Georgia State University & Syracuse University[edit]

Brooks began his academic career in 1998 at Georgia State University as an assistant professor of public administration and economics. From 2001 to 2008, he taught at Syracuse University, where he was made a full professor in 2006, and was named the Louis A. Bantle Professor of Business and Government Policy in 2007. He held a joint appointment at the Maxwell School of Citizenship and Public Affairs and the Martin J. Whitman School of Management.[4] During his tenure at Syracuse, Brooks published over 60 peer-reviewed articles and four books.[5]

American Enterprise Institute[edit]

From 2009 to 2019, Brooks served as the 11th President and Beth and Ravenel Curry Scholar in Free Enterprise for the American Enterprise Institute (AEI).[5]

Harvard University[edit]

In 2018, Brooks announced his resignation from AEI, writing in a Wall Street Journal op-ed that "social enterprises generally thrive best when chief executives don't stay much longer than a decade, because it's important to refresh the organizational vision periodically and avoid becoming uniquely associated with one person."[6] Since 2019, he has taught at the Harvard Kennedy School and at the Harvard Business School.[1] His "Leadership and Happiness" class at Harvard has gained immense popularity and attention in the press.[7]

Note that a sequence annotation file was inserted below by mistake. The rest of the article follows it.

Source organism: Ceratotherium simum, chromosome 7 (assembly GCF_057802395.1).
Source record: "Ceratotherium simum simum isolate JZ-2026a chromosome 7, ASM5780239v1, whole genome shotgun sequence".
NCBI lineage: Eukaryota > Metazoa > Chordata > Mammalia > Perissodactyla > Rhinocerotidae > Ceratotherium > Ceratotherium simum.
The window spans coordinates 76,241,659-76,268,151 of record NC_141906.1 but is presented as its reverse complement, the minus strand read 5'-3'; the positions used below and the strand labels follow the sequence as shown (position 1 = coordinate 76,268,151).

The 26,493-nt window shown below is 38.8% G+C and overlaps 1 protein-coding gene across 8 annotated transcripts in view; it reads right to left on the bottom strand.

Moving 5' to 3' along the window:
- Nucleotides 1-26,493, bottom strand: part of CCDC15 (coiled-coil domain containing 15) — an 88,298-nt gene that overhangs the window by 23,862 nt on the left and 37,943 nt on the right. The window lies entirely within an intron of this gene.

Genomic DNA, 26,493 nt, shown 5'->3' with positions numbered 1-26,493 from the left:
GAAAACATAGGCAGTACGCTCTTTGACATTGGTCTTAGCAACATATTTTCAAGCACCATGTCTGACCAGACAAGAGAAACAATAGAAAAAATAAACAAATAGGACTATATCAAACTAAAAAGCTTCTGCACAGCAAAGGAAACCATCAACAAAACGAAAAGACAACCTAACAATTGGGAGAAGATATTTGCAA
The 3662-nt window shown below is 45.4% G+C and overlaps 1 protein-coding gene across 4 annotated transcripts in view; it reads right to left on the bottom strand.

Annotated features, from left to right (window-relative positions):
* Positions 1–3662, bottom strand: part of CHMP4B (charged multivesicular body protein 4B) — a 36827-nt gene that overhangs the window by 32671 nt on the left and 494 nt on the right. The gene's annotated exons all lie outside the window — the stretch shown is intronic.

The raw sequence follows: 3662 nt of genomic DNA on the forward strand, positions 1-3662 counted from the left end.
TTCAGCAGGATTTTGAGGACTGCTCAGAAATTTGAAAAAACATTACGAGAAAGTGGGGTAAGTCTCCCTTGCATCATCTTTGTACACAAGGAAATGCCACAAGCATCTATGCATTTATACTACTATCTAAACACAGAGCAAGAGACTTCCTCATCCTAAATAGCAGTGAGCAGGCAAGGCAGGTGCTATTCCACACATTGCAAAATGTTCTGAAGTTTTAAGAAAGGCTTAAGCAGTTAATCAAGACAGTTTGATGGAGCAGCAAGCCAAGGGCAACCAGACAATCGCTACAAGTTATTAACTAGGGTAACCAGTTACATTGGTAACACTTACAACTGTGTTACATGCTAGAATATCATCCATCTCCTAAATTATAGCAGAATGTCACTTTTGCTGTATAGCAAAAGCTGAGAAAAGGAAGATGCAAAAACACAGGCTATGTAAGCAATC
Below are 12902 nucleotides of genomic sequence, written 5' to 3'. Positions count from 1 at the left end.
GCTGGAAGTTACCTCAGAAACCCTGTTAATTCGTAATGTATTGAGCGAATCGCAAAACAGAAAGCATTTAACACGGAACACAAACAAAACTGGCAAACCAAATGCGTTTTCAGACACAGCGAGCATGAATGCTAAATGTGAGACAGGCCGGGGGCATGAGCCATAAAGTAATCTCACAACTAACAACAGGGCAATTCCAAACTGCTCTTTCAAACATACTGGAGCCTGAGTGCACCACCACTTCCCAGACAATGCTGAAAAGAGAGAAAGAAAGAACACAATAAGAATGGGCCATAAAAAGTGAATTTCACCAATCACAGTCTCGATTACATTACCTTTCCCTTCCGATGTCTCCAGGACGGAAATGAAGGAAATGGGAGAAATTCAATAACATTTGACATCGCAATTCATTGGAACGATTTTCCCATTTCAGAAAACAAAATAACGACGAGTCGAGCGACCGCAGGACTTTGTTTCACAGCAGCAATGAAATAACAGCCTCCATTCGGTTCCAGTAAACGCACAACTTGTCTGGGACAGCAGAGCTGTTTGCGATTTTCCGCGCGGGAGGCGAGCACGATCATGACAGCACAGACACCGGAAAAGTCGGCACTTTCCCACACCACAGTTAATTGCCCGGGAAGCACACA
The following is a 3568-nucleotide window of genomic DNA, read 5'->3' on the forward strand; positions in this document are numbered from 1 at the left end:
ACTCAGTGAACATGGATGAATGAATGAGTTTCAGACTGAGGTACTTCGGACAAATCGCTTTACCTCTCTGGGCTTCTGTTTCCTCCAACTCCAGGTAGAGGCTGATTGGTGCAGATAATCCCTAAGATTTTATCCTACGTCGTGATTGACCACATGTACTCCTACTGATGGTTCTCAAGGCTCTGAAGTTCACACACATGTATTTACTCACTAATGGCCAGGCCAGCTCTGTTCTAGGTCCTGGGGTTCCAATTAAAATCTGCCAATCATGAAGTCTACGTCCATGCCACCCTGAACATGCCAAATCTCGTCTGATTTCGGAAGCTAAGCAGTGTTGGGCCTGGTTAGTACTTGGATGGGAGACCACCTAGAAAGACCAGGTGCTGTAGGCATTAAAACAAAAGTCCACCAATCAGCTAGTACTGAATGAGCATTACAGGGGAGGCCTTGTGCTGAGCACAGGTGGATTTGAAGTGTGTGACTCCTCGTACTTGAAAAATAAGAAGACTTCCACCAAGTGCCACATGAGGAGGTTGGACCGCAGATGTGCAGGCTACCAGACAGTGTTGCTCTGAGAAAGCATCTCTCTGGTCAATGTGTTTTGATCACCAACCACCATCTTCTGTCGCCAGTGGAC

Recent work[edit]

From Strength to Strength[edit]

In February 2022, Brooks published From Strength to Strength: Finding Happiness, Success, and Deep Purpose in the Second Half of Life. Brooks’ ideas on happiness research on aging professionals were first introduced to the public in a 2019 Atlantic article, “Your Professional Decline Is Coming (Much) Sooner Than You Think".[8] From Strength to Strength debuted at #1 on the New York Times bestseller list, where it remained for several months.[9] It received widespread attention, including from Oprah Winfrey,[10] who recommended the book, and was endorsed by the Dalai Lama.[11]

Happiness research[edit]

Brooks began focusing intensively on the study of happiness following his professional move from AEI to Harvard, where he taught classes in happiness, also writing weekly on the subject in The Atlantic. He also began hosting podcasts on happiness such as How to Build a Happy Life.[12]

Love Your Enemies[edit]